By Walter F. Roche Jr.
A Sumner County woman who won a partial victory in an attempt to get out of a conservatorship now may be faced with some $20,000 in legal bills and nearly as much in health care costs she never agreed to incur.
Records show two attorneys have filed fee claims totaling $21,074.19 in the conservatorship of Reba Sherrill who was first placed in a temporary health care conservatorship and then a regular conservatorship over her protests.
The fee requests were filed by Corletra Mance and Cathryn Armistead. Mance is seeking $7,605, while Armistead is asking for $13,469.19. Mance billed at $150 an hour while Armistead billed $175 an hour.
“I didn’t hire those people. I didn’t ask for these people” Sherrill said in reaction to the billings.”They held me hostage. Vanderbilt should pay the bills.”
Both Armistead and Mance were appointed by Davidson Probate Judge David “Randy” Kennedy after Vanderbilt University Medical Center petitioned the court to appoint a temporary conservator who could approve the transfer of Sherrill to another facility. The petition stated that she no longer needed the level of care provided by Vanderbilt.
Kennedy approved Vanderbilt’s requested appointment of Armistead as Sherrill’s temporary conservator and he named Mance, as a guardian ad litem, with the assignment of investigating the case and making a recommendation to the court.
No sooner had Sherrill been placed in a nursing home over her strong objections than she was shuttled back to Vanderbilt and then off to a second nursing home.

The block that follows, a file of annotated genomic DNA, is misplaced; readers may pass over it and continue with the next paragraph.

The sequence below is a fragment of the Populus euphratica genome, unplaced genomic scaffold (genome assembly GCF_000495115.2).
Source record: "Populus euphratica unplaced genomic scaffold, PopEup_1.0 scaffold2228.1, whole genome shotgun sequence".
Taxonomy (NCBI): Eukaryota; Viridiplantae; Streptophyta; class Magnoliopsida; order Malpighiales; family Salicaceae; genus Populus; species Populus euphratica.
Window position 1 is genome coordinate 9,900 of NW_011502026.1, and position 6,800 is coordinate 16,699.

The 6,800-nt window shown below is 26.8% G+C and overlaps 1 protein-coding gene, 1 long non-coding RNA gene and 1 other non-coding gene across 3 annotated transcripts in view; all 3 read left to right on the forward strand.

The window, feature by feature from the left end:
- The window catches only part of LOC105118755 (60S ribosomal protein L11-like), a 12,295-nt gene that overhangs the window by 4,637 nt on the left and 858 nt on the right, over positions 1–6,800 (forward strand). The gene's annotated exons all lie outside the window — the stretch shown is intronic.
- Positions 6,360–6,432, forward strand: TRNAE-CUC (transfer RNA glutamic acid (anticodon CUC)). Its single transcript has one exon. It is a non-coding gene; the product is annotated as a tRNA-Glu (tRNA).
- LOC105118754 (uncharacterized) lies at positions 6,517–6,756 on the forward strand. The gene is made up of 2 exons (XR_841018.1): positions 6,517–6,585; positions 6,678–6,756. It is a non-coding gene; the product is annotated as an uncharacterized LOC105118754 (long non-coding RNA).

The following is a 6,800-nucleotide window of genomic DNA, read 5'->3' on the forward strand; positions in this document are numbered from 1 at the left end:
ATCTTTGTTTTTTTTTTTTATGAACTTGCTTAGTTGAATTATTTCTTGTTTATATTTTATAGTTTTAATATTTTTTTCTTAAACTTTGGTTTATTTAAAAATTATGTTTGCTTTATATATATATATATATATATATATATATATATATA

Meanwhile Vanderbilt had petitioned the court to make Sherrill’s conservatorship permanent with Armistead as her permanent conservator. Kennedy ultimately agreed to make the conservatorship permanent but with Sherrill’s brother as the conservator.
He also issued an order forcing Sherrill’s lawyer to turn over to the court the little over $1 million she won in the settlement of a claim filed in following an automobile mishap which left her as a paraplegic. She was hit be a car over a year ago.
Vanderbilt officials and their attorneys have not responded to questions about the reasons for their actions.
Sherrill said Vanderbilt should be paying the legal bills.
“I didn’t start this mess. Vanderbilt did,” she said.
Though court records show that the medical institution that filed the petition often is charged with paying such legal fees, Kennedy dismissed Vanderbilt from the case when he appointed Alexander Sherrill, Reba’s brother as her conservator.
Asked who she expected would have to pay her bill, Armistead said that under the circumstances she would expect that Alexander Sherrill would be the one to pay the bill, since Reba is under a conservatorship she lacks the legal capacity to execute a contract.
“I expect the conservator of her estate to pay,” she wrote in an email response to questions.
She noted that Sherrill’s attorneys had entered into an agreed order acknowledging their client was in need of a conservator.
Mance said that she also has been dismissed from the case adding that in the past on such cases when a person being conserved has assets the fee is collected from the filer of the original petition.
Ultimately, both Mance and Armistead said, it will be up to Kennedy to decide who pays the legal bills.
Meanwhile Sherrill says she received a bill for $19,000 from the nursing home where she was sent.
The billing records submitted by the two lawyers show Mance billed 3.25 hours for talking to Armistead on the case and Armistead billed 4.6 hours for talking to Mance.
In addition to the legal fees, court papers indicate a bill will be filed for the time Sherrill spent in the nursing home.